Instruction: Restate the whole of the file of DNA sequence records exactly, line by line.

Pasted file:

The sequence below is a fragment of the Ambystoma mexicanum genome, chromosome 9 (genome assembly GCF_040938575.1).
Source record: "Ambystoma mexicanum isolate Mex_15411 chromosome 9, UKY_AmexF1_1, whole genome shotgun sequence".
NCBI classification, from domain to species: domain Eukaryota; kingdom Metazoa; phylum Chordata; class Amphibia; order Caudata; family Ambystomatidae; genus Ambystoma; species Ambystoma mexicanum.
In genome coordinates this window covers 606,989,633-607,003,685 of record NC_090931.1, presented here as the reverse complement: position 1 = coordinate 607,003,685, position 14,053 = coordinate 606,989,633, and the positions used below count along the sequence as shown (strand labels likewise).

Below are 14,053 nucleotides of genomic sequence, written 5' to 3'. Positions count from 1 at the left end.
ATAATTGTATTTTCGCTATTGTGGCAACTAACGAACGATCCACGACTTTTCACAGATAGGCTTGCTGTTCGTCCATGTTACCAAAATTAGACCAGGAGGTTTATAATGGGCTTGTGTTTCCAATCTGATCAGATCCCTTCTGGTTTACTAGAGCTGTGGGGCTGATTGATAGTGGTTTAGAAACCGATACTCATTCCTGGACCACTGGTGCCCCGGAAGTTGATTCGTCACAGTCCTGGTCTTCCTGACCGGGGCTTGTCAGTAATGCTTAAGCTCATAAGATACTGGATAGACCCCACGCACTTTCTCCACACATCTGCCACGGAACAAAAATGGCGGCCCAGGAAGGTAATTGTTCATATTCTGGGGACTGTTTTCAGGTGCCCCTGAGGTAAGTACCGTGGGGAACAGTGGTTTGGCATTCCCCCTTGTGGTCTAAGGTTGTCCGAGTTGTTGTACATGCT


The sequence below is a fragment of the Ambystoma mexicanum genome, chromosome 9 (genome assembly GCF_040938575.1).
Source record: "Ambystoma mexicanum isolate Mex_15411 chromosome 9, UKY_AmexF1_1, whole genome shotgun sequence".
NCBI classification, from domain to species: domain Eukaryota; kingdom Metazoa; phylum Chordata; class Amphibia; order Caudata; family Ambystomatidae; genus Ambystoma; species Ambystoma mexicanum.
In genome coordinates this window covers 606,989,633-607,003,685 of record NC_090931.1, presented here as the reverse complement: position 1 = coordinate 607,003,685, position 14,053 = coordinate 606,989,633, and the positions used below count along the sequence as shown (strand labels likewise).

Below are 14,053 nucleotides of genomic sequence, written 5' to 3'. Positions count from 1 at the left end.
ATAATTGTATTTTCGCTATTGTGGCAACTAACGAACGATCCACGACTTTTCACAGATAGGCTTGCTGTTCGTCCATGTTACCAAAATTAGACCAGGAGGTTTATAATGGGCTTGTGTTTCCAATCTGATCAGATCCCTTCTGGTTTACTAGAGCTGTGGGGCTGATTGATAGTGGTTTAGAAACCGATACTCATTCCTGGACCACTGGTGCCCCGGAAGTTGATTCGTCACAGTCCTGGTCTTCCTGACCGGGGCTTGTCAGTAATGCTTAAGCTCATAAGATACTGGATAGACCCCACGCACTTTCTCCACACATCTGCCACGGAACAAAAATGGCGGCCCAGGAAGGTAATTGTTCATATTCTGGGGACTGTTTTCAGGTGCCCCTGAGGTAAGTACCGTGGGGAACAGTGGTTTGGCATTCCCCCTTGTGGTCTAAGGTTGTCCGAGTTGTTGTACATGCT